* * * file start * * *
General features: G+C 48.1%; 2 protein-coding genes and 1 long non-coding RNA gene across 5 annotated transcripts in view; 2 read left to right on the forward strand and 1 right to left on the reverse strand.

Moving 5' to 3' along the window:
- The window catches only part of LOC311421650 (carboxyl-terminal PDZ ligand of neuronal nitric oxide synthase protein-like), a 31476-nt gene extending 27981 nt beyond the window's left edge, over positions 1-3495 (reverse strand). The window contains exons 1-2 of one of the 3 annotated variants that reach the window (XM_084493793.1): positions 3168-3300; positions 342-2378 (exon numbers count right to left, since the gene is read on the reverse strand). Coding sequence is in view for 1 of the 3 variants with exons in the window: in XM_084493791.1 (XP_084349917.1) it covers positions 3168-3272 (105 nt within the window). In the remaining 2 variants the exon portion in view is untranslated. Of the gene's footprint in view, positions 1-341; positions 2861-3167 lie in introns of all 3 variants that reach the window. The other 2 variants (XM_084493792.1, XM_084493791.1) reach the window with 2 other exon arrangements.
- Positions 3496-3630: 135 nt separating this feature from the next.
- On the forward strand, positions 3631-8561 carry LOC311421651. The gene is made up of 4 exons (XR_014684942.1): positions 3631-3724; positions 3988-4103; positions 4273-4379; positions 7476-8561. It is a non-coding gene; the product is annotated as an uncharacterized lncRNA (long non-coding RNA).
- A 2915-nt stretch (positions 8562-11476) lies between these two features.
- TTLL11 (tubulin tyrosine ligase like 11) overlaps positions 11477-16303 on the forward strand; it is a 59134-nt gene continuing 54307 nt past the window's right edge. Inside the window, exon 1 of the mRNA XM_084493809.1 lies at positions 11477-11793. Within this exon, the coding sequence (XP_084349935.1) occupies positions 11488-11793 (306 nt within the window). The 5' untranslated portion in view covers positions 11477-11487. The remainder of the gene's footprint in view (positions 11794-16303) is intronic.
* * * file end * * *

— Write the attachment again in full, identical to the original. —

General features: G+C 48.1%; 2 protein-coding genes and 1 long non-coding RNA gene across 5 annotated transcripts in view; 2 read left to right on the forward strand and 1 right to left on the reverse strand.

Moving 5' to 3' along the window:
- The window catches only part of LOC311421650 (carboxyl-terminal PDZ ligand of neuronal nitric oxide synthase protein-like), a 31476-nt gene extending 27981 nt beyond the window's left edge, over positions 1-3495 (reverse strand). The window contains exons 1-2 of one of the 3 annotated variants that reach the window (XM_084493793.1): positions 3168-3300; positions 342-2378 (exon numbers count right to left, since the gene is read on the reverse strand). Coding sequence is in view for 1 of the 3 variants with exons in the window: in XM_084493791.1 (XP_084349917.1) it covers positions 3168-3272 (105 nt within the window). In the remaining 2 variants the exon portion in view is untranslated. Of the gene's footprint in view, positions 1-341; positions 2861-3167 lie in introns of all 3 variants that reach the window. The other 2 variants (XM_084493792.1, XM_084493791.1) reach the window with 2 other exon arrangements.
- Positions 3496-3630: 135 nt separating this feature from the next.
- On the forward strand, positions 3631-8561 carry LOC311421651. The gene is made up of 4 exons (XR_014684942.1): positions 3631-3724; positions 3988-4103; positions 4273-4379; positions 7476-8561. It is a non-coding gene; the product is annotated as an uncharacterized lncRNA (long non-coding RNA).
- A 2915-nt stretch (positions 8562-11476) lies between these two features.
- TTLL11 (tubulin tyrosine ligase like 11) overlaps positions 11477-16303 on the forward strand; it is a 59134-nt gene continuing 54307 nt past the window's right edge. Inside the window, exon 1 of the mRNA XM_084493809.1 lies at positions 11477-11793. Within this exon, the coding sequence (XP_084349935.1) occupies positions 11488-11793 (306 nt within the window). The 5' untranslated portion in view covers positions 11477-11487. The remainder of the gene's footprint in view (positions 11794-16303) is intronic.